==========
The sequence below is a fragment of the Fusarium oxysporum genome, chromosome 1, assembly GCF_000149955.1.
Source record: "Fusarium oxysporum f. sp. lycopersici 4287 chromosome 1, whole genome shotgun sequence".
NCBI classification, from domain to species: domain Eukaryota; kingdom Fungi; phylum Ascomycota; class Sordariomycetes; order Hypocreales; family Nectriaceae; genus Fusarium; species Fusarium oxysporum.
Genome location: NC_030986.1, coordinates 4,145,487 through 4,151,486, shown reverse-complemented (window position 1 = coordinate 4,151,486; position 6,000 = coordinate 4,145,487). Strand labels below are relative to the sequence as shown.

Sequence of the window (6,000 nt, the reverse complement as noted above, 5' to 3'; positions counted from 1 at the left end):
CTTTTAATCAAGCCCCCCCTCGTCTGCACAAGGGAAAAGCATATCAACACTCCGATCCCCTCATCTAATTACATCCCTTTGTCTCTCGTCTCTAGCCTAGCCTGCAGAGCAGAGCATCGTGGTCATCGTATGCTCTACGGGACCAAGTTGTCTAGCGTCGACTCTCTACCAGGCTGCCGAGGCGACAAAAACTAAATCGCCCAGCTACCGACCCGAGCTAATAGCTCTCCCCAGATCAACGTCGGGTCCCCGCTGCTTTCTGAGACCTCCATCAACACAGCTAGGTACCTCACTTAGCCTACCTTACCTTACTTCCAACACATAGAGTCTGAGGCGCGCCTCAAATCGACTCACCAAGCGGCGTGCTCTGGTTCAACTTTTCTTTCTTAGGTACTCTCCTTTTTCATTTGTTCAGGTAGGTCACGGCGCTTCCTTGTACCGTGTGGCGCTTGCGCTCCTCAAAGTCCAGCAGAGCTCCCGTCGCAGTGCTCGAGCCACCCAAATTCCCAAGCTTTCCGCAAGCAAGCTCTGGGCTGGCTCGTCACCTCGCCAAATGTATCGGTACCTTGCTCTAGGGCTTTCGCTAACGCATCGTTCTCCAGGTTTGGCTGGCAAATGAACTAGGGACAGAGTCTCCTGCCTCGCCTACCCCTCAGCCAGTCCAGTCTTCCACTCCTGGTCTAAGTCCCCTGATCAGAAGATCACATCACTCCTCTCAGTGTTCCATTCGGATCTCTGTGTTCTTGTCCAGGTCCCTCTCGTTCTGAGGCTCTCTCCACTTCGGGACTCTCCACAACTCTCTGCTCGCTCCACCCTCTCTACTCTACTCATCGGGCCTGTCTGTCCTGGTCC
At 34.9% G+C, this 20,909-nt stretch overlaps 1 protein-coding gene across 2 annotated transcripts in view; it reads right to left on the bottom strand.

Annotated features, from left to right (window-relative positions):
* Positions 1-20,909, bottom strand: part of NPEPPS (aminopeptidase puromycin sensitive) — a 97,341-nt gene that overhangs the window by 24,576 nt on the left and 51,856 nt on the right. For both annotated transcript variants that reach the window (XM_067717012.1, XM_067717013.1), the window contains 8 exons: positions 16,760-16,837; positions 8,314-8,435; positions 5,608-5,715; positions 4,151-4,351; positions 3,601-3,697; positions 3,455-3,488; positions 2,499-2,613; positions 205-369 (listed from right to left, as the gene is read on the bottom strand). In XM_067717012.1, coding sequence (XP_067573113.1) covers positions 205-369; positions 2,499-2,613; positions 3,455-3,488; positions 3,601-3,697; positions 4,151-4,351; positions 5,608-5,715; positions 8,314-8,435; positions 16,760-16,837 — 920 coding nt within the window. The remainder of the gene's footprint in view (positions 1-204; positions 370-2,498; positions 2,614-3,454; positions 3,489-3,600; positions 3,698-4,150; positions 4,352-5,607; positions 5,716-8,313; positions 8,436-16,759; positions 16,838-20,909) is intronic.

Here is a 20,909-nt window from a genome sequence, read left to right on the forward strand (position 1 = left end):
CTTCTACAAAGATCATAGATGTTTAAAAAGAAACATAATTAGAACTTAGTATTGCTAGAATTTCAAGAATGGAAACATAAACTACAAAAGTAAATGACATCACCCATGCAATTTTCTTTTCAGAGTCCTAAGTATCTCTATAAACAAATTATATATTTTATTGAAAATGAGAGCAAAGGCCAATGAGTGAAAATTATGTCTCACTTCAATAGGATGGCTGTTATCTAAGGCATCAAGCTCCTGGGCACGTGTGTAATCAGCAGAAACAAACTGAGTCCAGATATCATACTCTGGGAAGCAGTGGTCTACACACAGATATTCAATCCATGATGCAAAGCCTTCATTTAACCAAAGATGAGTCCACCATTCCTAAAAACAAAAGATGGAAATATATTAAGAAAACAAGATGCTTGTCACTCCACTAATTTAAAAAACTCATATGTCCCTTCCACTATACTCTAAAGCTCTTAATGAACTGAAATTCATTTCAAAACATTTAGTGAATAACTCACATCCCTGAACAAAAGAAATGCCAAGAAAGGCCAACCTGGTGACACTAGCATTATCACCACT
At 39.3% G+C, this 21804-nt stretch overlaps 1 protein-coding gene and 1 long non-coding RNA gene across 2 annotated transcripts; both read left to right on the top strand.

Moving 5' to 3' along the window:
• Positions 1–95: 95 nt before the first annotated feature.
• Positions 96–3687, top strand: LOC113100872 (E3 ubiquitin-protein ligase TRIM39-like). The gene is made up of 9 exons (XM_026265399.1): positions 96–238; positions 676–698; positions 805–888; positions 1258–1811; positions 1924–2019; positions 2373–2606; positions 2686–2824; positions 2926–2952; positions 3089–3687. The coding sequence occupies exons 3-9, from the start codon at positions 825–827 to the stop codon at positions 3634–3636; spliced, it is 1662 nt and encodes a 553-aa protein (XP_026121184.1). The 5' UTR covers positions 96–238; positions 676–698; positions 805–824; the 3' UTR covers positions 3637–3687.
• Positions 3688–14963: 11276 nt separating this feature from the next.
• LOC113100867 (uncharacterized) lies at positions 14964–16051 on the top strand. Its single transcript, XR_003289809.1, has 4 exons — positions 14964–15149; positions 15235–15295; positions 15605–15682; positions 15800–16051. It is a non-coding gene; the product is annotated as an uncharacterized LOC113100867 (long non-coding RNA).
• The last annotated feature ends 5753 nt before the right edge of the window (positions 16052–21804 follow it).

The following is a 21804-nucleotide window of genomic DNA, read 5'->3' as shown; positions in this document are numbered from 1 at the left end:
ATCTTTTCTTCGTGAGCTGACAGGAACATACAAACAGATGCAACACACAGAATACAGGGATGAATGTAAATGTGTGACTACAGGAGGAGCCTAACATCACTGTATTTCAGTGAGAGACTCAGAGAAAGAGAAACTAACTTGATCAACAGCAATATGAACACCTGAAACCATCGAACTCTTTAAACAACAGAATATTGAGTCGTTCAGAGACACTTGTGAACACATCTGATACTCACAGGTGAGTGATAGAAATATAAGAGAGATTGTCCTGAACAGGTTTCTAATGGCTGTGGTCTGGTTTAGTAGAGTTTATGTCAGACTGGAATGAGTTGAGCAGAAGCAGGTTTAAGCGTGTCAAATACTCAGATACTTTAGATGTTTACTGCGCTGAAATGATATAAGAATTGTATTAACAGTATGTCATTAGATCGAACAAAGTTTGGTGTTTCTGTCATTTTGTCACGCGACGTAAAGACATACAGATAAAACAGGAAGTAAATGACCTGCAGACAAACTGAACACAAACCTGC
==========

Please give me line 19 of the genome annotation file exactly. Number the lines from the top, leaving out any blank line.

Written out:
The following is a 21804-nucleotide window of genomic DNA, read 5'->3' as shown; positions in this document are numbered from 1 at the left end: